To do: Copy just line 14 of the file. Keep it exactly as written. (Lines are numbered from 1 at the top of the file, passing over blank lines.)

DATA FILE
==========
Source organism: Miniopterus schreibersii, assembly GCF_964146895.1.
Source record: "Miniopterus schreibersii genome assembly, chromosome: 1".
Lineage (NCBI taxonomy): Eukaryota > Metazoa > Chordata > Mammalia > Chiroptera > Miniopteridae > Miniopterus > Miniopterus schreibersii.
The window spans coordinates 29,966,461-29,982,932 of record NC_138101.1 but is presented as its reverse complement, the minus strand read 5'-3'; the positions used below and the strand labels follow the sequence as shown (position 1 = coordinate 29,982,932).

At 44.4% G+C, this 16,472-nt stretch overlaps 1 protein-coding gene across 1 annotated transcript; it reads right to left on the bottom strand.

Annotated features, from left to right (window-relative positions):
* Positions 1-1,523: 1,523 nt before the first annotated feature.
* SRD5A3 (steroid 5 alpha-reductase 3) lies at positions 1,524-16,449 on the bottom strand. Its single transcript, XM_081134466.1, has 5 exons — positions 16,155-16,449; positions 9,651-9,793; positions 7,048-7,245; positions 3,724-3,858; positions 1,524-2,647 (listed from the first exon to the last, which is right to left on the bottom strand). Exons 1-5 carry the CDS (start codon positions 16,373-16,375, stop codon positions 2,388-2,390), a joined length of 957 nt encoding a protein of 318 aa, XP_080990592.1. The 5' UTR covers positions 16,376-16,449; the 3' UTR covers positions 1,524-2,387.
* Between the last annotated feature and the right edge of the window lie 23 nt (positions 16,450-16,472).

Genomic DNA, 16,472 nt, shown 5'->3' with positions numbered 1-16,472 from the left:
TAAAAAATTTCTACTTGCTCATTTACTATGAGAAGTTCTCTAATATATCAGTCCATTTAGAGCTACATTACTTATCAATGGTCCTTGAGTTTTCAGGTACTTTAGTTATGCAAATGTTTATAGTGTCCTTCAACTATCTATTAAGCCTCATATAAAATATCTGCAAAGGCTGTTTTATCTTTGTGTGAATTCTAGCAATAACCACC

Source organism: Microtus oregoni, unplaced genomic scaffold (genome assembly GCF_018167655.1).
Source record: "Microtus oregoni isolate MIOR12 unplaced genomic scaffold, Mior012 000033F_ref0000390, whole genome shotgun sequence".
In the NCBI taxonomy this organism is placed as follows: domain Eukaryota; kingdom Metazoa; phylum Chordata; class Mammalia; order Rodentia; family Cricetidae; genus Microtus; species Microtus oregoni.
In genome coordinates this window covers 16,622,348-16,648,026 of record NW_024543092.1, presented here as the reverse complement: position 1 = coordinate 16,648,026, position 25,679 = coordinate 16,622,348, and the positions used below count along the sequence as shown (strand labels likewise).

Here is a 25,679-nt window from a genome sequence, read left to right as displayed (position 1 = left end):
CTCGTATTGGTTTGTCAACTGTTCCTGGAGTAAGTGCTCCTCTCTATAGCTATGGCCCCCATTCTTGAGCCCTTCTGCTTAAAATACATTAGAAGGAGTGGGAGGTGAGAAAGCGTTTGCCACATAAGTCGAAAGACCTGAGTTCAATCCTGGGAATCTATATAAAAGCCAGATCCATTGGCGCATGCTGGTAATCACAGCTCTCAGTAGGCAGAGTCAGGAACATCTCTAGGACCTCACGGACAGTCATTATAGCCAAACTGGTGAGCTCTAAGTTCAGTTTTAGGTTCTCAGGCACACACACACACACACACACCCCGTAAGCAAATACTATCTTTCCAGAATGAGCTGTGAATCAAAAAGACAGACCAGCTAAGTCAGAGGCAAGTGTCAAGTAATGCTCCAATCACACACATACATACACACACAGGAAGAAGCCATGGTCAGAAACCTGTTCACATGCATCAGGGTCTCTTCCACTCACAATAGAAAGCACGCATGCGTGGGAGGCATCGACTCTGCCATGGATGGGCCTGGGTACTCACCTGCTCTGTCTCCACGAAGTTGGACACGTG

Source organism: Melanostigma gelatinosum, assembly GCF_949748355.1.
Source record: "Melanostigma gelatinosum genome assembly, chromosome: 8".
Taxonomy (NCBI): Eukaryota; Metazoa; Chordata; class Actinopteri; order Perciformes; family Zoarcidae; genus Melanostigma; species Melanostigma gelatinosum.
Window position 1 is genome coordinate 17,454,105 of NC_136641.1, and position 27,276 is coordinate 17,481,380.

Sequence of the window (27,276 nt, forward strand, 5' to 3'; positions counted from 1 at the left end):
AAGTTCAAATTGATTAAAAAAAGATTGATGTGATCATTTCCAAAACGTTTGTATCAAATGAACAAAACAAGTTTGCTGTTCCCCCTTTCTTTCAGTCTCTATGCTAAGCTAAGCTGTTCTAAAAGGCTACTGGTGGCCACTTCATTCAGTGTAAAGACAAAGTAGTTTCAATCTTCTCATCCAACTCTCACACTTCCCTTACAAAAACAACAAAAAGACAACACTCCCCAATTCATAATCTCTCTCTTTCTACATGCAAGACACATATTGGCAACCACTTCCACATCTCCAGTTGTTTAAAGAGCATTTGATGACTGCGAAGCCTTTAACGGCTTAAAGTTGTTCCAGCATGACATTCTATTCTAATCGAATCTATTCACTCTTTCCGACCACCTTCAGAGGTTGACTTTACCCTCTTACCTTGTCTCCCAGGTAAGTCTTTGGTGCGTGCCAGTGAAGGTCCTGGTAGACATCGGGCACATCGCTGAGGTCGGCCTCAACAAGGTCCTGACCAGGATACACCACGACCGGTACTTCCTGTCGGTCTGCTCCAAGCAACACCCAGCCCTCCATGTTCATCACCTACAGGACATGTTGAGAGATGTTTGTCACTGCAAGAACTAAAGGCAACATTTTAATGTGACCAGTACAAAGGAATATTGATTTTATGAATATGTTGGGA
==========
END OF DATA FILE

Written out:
In the NCBI taxonomy this organism is placed as follows: domain Eukaryota; kingdom Metazoa; phylum Chordata; class Mammalia; order Rodentia; family Cricetidae; genus Microtus; species Microtus oregoni.